The same business model is observed in consumer products such as shampoos, toothpastes, detergents, etc., where centers of production are influenced by costs of bottles, wrappers, glass, raw materials—labor, government hassles, etc.
Many Asean countries address the last factor by having a top post-investment service program reporting direct to their president.
Our bigger Filipino firms have also been taking advantage of these opportunities, repositioning their activities along the lines of the multinationals’ business plan, seeking partners, making investments and beefing up capabilities abroad.
They import inputs, primary or intermediate, from neighboring suppliers, allocate operations across their Asean partners and leverage the region to be a combined consumer base as their big market.
These linked supply chains and cooperative strategies between countries with free flow of capital, investments and services will become more the norm, if we are to play a key role in AEC.
What about the promised greater mobility of labor that will take place in AEC?
Surely the Philippines will benefit the most since we are confident that our labor is preferred as evidenced by the high global demand for our OFWs.
However, the framers of the AEC have in mind increasing the mobility only of skilled labor to help support the development of countries that are laggards.
What we have plenty of is unskilled labor which will not find opportunities in the Asean countries unless they are appropriately trained.
At any rate, these labor statistics may not be valid once agriculture gets going as mentioned above since it can provide livelihood to more than half of our unemployed.
It may even trigger the return of the OFWs as more opportunities open up locally— similar to the reverse migration in Ireland in the recent past.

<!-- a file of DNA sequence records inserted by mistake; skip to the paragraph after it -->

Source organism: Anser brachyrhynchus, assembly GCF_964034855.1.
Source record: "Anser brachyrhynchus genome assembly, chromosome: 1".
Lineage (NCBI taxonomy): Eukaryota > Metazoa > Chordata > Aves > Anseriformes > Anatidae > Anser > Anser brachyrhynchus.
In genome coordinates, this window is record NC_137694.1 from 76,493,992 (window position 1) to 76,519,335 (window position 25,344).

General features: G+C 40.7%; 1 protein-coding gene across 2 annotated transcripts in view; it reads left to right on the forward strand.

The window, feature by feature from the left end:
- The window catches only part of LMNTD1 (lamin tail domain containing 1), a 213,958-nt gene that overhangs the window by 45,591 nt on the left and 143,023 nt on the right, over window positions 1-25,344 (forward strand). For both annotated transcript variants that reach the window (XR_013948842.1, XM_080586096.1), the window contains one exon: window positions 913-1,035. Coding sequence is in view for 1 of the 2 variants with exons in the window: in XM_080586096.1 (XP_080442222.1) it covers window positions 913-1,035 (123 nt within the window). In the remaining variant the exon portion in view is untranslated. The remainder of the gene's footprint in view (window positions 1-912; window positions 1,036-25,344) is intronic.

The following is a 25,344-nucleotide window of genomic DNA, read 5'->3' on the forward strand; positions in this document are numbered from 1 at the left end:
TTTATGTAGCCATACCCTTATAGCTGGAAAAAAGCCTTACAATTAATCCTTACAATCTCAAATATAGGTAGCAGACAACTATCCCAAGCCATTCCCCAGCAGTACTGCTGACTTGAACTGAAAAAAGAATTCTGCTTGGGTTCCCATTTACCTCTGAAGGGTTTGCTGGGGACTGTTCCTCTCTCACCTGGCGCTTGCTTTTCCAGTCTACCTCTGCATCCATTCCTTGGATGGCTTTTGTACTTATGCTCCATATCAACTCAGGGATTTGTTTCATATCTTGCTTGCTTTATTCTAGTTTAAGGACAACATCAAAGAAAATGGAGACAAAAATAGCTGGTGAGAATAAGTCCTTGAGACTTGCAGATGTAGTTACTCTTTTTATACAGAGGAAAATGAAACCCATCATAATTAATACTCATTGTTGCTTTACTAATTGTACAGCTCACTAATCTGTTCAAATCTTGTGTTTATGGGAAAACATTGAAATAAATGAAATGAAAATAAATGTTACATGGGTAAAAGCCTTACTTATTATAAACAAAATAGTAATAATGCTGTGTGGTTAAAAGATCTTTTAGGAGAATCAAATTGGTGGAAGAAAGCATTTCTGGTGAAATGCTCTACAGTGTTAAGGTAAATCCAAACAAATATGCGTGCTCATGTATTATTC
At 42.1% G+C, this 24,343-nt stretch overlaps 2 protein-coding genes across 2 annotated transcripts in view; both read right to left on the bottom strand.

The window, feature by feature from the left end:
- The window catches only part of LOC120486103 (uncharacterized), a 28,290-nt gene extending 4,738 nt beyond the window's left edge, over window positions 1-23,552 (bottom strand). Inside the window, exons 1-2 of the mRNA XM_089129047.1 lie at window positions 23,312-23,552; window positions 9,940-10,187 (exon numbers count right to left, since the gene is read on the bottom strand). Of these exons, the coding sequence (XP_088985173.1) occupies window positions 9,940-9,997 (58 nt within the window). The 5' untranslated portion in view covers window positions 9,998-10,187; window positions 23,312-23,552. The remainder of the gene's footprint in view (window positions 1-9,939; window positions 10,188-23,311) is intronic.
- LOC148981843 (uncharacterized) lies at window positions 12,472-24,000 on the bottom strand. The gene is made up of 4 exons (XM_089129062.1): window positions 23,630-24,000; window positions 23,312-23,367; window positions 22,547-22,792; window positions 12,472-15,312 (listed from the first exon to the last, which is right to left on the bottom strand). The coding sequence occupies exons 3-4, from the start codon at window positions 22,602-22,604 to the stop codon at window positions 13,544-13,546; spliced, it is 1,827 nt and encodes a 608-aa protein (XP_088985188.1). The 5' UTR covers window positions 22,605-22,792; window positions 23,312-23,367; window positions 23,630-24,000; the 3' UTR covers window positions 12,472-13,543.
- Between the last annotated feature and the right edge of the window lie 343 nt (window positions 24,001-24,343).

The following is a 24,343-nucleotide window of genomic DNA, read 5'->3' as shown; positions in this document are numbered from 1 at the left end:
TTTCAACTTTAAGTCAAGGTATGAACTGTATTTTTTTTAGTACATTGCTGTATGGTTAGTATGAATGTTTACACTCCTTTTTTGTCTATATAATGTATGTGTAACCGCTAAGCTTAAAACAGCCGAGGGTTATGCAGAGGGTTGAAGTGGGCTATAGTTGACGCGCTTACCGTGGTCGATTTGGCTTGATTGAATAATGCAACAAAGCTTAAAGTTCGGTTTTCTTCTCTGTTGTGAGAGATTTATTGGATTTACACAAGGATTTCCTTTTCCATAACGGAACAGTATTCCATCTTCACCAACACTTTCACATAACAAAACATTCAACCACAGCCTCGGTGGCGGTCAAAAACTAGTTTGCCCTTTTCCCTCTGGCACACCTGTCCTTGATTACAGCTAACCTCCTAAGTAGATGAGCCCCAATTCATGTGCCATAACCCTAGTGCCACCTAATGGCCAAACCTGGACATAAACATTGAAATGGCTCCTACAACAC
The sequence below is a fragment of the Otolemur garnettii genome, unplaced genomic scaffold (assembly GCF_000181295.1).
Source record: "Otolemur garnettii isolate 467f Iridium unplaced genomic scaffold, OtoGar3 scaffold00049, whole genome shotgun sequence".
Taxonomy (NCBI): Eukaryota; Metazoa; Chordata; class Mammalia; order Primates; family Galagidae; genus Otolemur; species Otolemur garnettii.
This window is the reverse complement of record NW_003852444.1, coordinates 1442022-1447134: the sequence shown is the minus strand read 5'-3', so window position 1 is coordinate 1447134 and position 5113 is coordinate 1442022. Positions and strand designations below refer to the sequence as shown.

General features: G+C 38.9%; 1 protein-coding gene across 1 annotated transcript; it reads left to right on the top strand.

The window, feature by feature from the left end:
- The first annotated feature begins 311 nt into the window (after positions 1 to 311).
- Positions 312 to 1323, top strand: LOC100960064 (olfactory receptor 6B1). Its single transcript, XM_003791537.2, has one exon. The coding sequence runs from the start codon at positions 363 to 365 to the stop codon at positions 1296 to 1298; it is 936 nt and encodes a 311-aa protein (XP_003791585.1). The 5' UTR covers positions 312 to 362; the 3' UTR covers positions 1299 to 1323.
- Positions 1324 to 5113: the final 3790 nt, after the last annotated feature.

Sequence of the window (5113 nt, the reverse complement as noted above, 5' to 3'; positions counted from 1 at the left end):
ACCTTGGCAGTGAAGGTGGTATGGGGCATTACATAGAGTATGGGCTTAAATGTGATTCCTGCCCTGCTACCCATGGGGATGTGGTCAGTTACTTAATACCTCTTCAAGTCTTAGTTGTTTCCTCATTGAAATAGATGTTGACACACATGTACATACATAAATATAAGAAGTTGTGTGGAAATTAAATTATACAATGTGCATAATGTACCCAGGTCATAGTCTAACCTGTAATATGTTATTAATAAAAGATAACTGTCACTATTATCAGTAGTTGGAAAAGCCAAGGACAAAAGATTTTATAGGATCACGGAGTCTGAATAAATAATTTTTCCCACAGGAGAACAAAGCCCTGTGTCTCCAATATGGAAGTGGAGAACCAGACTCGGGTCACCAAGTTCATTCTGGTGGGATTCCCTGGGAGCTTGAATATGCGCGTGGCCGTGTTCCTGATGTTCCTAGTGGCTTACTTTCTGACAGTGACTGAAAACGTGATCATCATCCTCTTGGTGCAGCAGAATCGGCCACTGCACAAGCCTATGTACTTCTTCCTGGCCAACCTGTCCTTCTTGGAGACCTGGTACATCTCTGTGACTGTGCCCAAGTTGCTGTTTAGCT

Currently, we have one million OFWs in the region (mostly skilled) mainly in the advanced countries such as Singapore and Malaysia, which account for 95 percent.
It is said that the two countries will not be where they are today without the Filipino skilled labor in their midst. In the future as our economy benefits from the AEC opportunities, we may need these skilled compatriots back to help move the wheels of progress faster.
The skeptics will say that the country will never be competitive due to LEI (Labor & Electricity costs and poor Infrastructures).
In these factors of production, the key solution is “improved productivity.”
We have written about these topics in the past and experts more knowledgeable than I have recently emphasized the importance of productivity in managing costs. Hence, the LEI disadvantages are not innate but are self-inflicted—making corrections possible.
Secretary Domingo stated that the situation of having “noninclusive growth” is not desirable but we are halfway there since the key word is growth.
The point is to craft the game plans with the strategic missionary zeal to achieve the inclusive part.
It would have been impossible if we have poor growth like the situations in the past. To get transformation rolling, we have to abandon our sense of despondency not only the private sector but government officials as well.
Observers such as the Asian Development Bank worry that AEC is not yet fully supported due to skeptics in the private sector, and the politicians who remain unsure of its effect on our massive poverty population.
During the forum, it was evident that tough steps to take to achieve inclusive growth in the AEC scenario is left on the shoulders of the competent economic managers such as Secretary Domingo with his DTI team, and the business sector behind him.
Some panelists were saying that if Secretary Domingo pulls through two additional feats, his name will be carved in the anti-poverty stone. What are these two additional feats? (1) Comparative corporate tax, and (2) Amended Cabotage Law for competitive local shipping cost.
Let’s go TEAM PHILIPPINES!
(The author is the Chair of the MAP National Competitiveness Committee and the Chair of CIBI Information, Inc. He previously served as Secretary of DTI. Feedback at [email protected]> and <[email protected] >. For previous articles, please visit <map.org.ph>)